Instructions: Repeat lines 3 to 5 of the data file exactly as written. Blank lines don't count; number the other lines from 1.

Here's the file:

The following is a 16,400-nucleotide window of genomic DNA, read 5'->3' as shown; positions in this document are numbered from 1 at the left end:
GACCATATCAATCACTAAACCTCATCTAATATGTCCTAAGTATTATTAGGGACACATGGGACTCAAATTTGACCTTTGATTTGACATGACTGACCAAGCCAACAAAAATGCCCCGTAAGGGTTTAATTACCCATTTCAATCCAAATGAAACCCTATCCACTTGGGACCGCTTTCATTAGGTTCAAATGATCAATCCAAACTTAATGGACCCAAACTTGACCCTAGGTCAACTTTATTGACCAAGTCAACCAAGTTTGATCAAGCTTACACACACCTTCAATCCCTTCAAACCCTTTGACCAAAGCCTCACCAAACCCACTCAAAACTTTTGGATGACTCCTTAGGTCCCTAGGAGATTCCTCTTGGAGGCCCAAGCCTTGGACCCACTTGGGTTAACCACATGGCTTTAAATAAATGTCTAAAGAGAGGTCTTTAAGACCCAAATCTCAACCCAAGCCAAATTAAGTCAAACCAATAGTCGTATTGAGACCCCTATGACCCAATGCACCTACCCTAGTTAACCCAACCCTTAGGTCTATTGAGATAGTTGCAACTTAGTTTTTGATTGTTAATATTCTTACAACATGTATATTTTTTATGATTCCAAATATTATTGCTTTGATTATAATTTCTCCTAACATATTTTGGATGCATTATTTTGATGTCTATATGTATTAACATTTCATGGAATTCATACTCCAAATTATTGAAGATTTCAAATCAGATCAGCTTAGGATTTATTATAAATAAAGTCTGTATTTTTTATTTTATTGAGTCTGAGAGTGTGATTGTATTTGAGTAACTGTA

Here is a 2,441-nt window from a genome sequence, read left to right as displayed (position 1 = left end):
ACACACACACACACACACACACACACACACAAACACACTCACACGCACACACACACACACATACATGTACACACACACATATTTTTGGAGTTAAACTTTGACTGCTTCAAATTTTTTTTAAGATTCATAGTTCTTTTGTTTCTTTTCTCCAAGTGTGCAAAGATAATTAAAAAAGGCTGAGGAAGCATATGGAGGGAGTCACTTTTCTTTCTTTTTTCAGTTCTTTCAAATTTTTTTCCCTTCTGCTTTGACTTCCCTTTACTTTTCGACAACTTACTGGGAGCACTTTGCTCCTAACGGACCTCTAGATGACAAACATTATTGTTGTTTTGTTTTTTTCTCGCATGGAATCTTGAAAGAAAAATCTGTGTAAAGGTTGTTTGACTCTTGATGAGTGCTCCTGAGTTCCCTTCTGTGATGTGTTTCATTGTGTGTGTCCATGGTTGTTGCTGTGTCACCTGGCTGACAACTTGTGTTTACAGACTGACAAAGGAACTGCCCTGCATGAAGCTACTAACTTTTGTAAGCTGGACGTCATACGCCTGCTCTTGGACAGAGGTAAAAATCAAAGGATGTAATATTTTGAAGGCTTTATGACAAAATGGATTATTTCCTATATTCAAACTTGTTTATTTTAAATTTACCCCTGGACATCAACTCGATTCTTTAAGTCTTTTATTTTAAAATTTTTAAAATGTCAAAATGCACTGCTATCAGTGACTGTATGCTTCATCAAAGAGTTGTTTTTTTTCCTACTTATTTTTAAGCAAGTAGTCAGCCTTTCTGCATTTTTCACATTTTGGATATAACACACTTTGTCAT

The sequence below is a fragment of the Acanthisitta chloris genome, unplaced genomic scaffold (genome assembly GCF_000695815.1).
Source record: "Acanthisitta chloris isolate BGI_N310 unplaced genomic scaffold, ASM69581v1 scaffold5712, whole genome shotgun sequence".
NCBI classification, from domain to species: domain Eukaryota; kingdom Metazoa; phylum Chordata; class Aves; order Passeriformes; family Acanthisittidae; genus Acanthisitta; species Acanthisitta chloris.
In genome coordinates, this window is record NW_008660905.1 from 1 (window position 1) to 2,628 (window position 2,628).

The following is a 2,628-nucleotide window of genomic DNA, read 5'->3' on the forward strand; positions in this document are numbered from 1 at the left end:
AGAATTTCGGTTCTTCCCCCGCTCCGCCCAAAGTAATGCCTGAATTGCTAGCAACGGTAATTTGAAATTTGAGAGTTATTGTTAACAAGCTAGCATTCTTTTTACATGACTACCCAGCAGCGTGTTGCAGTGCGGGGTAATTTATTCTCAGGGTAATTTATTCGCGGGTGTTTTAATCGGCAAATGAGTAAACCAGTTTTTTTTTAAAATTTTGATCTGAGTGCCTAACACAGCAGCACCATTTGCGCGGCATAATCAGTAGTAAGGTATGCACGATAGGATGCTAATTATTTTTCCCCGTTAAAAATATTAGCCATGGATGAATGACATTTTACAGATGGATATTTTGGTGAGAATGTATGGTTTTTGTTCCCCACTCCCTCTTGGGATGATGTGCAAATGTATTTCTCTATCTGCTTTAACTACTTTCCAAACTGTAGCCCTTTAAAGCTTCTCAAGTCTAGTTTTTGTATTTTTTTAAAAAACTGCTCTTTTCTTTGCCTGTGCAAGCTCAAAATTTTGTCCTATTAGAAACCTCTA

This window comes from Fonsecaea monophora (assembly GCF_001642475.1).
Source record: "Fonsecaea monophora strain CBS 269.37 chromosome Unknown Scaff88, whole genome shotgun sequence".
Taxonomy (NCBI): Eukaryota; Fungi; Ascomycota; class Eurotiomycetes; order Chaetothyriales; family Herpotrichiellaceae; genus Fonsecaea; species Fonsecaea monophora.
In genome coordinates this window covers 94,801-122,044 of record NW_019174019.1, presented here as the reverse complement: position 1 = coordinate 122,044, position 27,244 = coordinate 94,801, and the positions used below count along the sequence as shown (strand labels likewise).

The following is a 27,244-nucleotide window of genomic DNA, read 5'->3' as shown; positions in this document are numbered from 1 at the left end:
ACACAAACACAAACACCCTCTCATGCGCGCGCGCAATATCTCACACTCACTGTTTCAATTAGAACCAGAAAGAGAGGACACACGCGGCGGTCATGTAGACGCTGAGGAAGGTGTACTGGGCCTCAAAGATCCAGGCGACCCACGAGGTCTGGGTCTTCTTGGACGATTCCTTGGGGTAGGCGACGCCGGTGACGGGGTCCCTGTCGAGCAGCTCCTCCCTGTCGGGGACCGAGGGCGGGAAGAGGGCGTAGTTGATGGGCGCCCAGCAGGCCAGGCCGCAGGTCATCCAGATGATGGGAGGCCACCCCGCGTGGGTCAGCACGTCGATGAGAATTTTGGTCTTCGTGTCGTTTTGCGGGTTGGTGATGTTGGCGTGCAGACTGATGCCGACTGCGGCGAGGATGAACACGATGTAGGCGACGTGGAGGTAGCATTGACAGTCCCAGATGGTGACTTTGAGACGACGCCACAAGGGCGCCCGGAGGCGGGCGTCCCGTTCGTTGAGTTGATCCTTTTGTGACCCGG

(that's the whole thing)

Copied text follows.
Here is a 2,441-nt window from a genome sequence, read left to right as displayed (position 1 = left end):
ACACACACACACACACACACACACACACACAAACACACTCACACGCACACACACACACACATACATGTACACACACACATATTTTTGGAGTTAAACTTTGACTGCTTCAAATTTTTTTTAAGATTCATAGTTCTTTTGTTTCTTTTCTCCAAGTGTGCAAAGATAATTAAAAAAGGCTGAGGAAGCATATGGAGGGAGTCACTTTTCTTTCTTTTTTCAGTTCTTTCAAATTTTTTTCCCTTCTGCTTTGACTTCCCTTTACTTTTCGACAACTTACTGGGAGCACTTTGCTCCTAACGGACCTCTAGATGACAAACATTATTGTTGTTTTGTTTTTTTCTCGCATGGAATCTTGAAAGAAAAATCTGTGTAAAGGTTGTTTGACTCTTGATGAGTGCTCCTGAGTTCCCTTCTGTGATGTGTTTCATTGTGTGTGTCCATGGTTGTTGCTGTGTCACCTGGCTGACAACTTGTGTTTACAGACTGACAAAGGAACTGCCCTGCATGAAGCTACTAACTTTTGTAAGCTGGACGTCATACGCCTGCTCTTGGACAGAGGTAAAAATCAAAGGATGTAATATTTTGAAGGCTTTATGACAAAATGGATTATTTCCTATATTCAAACTTGTTTATTTTAAATTTACCCCTGGACATCAACTCGATTCTTTAAGTCTTTTATTTTAAAATTTTTAAAATGTCAAAATGCACTGCTATCAGTGACTGTATGCTTCATCAAAGAGTTGTTTTTTTTCCTACTTATTTTTAAGCAAGTAGTCAGCCTTTCTGCATTTTTCACATTTTGGATATAACACACTTTGTCAT

The sequence below is a fragment of the Acanthisitta chloris genome, unplaced genomic scaffold (genome assembly GCF_000695815.1).